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Drug Company Raids: Nobody Trusts Big Pharma Anymore

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Healthy News Service
March 1, 2008

EC investigators are carrying out raids on the offices of drug companies around Europe. The raids began in January, and the companies aren’t given any advance notice in case executives destroy sensitive documents.

Astonishingly, the raids have been prompted by a general sense of mistrust of the drugs industry rather than by a specific allegation. In other words, they are sure the pharmaceuticals are doing something wrong even if they don’t know what it is.

European competition commissioner Nellie Kroes is co-ordinating the raids in the name of antitrust laws, although she has admitted she has not received any specific allegations.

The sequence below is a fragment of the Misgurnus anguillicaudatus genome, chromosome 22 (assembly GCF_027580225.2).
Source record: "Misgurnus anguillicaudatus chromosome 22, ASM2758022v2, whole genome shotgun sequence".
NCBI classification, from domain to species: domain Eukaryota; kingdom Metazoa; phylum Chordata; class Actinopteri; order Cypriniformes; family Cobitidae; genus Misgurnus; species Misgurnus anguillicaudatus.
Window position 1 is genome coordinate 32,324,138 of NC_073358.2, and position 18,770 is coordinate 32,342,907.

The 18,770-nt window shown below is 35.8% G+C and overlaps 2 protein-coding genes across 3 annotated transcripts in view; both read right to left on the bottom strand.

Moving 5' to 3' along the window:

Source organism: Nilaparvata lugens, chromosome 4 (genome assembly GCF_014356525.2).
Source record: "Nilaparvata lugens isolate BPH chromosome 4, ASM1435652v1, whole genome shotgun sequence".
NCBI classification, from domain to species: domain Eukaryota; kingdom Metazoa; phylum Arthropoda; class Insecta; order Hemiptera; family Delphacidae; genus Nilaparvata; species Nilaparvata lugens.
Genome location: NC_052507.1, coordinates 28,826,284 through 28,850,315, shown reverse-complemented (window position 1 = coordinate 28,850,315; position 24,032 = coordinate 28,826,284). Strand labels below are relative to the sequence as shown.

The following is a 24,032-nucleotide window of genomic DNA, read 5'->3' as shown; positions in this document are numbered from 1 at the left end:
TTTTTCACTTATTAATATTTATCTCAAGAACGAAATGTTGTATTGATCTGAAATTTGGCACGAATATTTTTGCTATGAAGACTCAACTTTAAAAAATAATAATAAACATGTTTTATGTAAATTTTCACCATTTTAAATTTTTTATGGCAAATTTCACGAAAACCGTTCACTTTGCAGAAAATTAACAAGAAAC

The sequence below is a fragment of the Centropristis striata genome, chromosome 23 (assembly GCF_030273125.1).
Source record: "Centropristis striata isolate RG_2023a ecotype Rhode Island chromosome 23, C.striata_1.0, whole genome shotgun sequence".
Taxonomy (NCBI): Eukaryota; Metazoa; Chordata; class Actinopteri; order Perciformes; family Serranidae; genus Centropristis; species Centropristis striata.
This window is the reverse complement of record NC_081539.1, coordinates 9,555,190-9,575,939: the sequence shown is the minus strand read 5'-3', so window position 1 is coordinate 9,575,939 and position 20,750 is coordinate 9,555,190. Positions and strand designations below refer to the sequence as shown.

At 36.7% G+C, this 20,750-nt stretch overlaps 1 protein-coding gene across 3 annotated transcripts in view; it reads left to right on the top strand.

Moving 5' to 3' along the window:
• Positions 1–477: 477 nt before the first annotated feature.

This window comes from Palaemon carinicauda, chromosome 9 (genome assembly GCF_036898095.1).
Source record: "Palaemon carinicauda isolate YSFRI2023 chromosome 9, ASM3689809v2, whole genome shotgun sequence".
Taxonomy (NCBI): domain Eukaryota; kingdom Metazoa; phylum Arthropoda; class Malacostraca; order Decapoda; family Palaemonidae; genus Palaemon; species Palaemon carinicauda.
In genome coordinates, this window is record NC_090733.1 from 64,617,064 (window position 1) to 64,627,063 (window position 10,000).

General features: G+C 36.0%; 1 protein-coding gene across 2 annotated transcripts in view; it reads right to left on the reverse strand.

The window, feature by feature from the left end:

As industry commentator Andrew Jack put it: “Instead of being viewed as heroic providers of the latest life-saving medicines, drug companies seem often to be viewed as 19th century snake oil salesmen.”

Suspicions have been fuelled by the knowledge that the drugs industry is heading for a major crunch, with many top-selling drugs losing their patent protection soon. This year blockbusters such as Fosamax, Effexor, Keppra and Risperdal lose their patents, which means their market becomes immediately open to generic, copycat drugs that are also often cheaper. GlaxoSmithKline has already warned of a 7 per cent drop in earnings this year.

(Source: British Medical Journal, 2008; 336: 418-9).

Provided by What Doctors Don't Tell You on 3/1/2008

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